Alfred Eisenstaedt, called the “father of photojournalism,” is well known for his ability to capture spontaneous moments. Eisenstaedt was born in 1898 and found photography during his teenage years, taking his first pictures at the age of 14 when he was given his first camera, an Eastman Kodak Folding Camera with roll film. He sold his first photography in 1927, unaware that professional photography existed. Eisenstaedt began his free-lance career for Pacific and Atlantic Photos’ Berlin office in 1928.
“Photojournalism had just started,” Eisenstaedt has remarked “and I knew very little about photography. It was an adventure, and I was always amazed when anything came out.”
By 1935 Eisenstaedt had acquired a Rolleiflex camera and immigrated to America. A year later he became one of the original staff photographers for Life Magazine. By now, he was a master of the candid photograph. Diminutive in stature, Eisenstaedt stood only slightly over five feet tall. He used a 2 1/4″ Rolleiflex “because you can hold a Rolleiflex without raising it to your eye; so they didn’t see me taking the pictures.” Eisenstaedt was speaking of the time he photographed American soldiers saying farewell to their wives and sweethearts in 1944 on assignment for Life. “I just kept motionless like a statue.” he said. “They never saw me clicking away. For the kind of photography I do, one has to be very unobtrusive and to blend in with the crowd.”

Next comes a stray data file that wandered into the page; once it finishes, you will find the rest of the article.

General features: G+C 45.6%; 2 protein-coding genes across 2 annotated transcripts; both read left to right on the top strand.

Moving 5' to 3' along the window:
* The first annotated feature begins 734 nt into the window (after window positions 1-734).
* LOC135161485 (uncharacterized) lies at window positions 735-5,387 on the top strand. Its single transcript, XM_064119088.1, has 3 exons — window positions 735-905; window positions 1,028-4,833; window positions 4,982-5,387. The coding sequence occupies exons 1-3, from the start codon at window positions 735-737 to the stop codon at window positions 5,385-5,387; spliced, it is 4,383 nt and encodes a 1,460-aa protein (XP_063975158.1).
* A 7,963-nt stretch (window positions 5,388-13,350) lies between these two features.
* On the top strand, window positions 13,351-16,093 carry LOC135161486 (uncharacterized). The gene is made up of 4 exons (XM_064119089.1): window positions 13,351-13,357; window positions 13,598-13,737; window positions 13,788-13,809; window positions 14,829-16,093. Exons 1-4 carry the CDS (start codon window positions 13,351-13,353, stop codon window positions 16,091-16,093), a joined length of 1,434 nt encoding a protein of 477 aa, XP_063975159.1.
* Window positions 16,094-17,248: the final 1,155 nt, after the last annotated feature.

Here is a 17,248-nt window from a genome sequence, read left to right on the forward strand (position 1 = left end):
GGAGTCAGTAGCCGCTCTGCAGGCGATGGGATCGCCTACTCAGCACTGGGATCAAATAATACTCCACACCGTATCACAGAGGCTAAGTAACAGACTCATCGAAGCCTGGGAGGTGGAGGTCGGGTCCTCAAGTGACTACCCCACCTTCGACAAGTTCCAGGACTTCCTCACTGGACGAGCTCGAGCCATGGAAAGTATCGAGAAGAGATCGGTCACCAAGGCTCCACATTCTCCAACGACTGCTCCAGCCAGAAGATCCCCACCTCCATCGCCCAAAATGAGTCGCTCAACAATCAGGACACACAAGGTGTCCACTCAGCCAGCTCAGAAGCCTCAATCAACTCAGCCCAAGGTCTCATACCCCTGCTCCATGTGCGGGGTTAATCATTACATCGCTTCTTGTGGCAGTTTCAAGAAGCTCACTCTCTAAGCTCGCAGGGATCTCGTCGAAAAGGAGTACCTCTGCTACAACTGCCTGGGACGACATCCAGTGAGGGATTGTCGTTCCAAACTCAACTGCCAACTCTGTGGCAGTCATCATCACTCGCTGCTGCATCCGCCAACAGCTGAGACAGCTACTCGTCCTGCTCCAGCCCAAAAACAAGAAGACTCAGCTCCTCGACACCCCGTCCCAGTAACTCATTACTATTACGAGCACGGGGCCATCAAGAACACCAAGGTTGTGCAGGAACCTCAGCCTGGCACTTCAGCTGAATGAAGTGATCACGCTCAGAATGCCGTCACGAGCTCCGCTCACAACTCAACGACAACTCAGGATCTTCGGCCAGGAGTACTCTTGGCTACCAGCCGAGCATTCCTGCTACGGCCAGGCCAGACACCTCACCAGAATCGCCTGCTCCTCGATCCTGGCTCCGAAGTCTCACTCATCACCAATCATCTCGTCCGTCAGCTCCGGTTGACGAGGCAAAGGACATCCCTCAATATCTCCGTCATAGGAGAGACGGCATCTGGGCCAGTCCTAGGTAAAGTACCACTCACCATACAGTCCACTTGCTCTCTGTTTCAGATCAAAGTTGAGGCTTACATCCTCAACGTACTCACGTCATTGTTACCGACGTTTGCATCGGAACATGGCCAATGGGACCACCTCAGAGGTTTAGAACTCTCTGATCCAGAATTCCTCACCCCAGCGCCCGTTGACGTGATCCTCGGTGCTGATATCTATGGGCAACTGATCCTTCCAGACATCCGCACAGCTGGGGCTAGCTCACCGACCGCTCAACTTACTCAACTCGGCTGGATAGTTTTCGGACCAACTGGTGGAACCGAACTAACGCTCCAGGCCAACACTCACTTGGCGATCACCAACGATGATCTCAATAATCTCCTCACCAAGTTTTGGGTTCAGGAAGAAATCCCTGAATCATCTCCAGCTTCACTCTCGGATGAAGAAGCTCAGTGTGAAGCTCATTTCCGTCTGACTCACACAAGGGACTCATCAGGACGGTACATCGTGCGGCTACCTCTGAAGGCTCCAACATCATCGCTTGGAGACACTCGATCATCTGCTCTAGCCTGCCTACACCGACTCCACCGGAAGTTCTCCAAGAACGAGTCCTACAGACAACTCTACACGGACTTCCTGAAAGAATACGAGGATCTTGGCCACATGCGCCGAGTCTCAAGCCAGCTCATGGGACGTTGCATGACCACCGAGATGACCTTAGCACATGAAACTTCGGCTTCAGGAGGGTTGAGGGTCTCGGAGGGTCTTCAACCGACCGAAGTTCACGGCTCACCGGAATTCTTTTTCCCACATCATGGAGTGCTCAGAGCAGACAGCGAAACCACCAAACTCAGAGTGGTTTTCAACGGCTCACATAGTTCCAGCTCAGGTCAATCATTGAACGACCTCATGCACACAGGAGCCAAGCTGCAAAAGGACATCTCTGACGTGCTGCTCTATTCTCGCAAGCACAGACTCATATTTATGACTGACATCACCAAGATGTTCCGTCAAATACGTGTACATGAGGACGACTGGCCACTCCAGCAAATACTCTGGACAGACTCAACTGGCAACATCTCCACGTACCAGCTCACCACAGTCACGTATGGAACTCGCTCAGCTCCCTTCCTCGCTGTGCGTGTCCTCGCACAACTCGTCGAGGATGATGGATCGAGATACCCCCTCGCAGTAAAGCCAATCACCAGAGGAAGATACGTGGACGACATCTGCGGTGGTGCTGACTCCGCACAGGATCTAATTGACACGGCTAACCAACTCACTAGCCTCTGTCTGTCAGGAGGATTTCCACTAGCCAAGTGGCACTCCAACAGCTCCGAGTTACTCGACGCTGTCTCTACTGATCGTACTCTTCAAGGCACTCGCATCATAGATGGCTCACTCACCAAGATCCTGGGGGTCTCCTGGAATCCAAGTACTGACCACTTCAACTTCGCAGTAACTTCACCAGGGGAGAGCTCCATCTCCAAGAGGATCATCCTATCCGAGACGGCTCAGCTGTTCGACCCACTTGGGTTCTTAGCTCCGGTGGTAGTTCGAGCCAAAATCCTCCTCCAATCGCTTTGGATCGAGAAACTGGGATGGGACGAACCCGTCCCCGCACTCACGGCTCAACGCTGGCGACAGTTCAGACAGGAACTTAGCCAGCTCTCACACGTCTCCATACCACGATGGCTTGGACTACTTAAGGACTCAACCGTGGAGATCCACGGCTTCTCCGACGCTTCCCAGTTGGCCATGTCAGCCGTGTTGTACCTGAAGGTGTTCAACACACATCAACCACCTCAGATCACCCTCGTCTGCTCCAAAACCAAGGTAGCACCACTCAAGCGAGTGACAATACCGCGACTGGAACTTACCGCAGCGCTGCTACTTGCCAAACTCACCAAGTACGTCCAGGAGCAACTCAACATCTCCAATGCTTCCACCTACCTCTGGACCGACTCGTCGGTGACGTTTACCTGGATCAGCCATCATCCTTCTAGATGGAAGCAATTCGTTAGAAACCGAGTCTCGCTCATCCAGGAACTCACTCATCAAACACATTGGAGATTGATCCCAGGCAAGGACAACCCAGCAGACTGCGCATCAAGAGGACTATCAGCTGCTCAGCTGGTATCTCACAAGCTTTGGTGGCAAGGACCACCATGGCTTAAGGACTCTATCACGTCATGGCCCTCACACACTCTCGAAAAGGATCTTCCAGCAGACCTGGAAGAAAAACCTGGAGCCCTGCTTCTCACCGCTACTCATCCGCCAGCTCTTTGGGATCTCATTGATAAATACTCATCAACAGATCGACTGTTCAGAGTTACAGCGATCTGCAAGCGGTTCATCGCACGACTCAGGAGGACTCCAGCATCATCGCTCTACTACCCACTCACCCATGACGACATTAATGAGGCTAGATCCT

VJ Day in Times Square on August 15, 1945 provided the opportunity for Eisenstaedt to photograph the image for which he is possibly most famous. “I saw a sailor running along the street grabbing any and every girl in sight.” he explained. “Whether she was a grandmother, stout, thin, old, didn’t make any difference. I was running ahead of him with my Leica looking back over my shoulder…Then suddenly, in a flash, I saw something white being grabbed. I turned around and clicked the moment the sailor kissed the nurse.” Eisenstaedt was very gratified and pleased with this enduring image. “People tell me that when I am in heaven they will remember this picture.”
He had many exhibits and was the recipient of numerous awards, including the National Medal of the Arts which he received from President George Bush in 1989 in a ceremony on the White House lawn. The photographer died in 1995 at the age of ninety-six.
The key to Eisenstaedt’s genius lay in his humility and humanity. “My style hasn’t changed much in all these sixty years,” he explained. “I still use, most of the time, existing light and try not to push people around. I have to be as much a diplomat as a photographer. People often don’t take me seriously because I carry so little equipment and make so little fuss. When I married in 1949, my wife asked me. ‘But where are your real cameras?’ I never carried a lot of equipment. My motto has always been, ‘Keep it simple.'”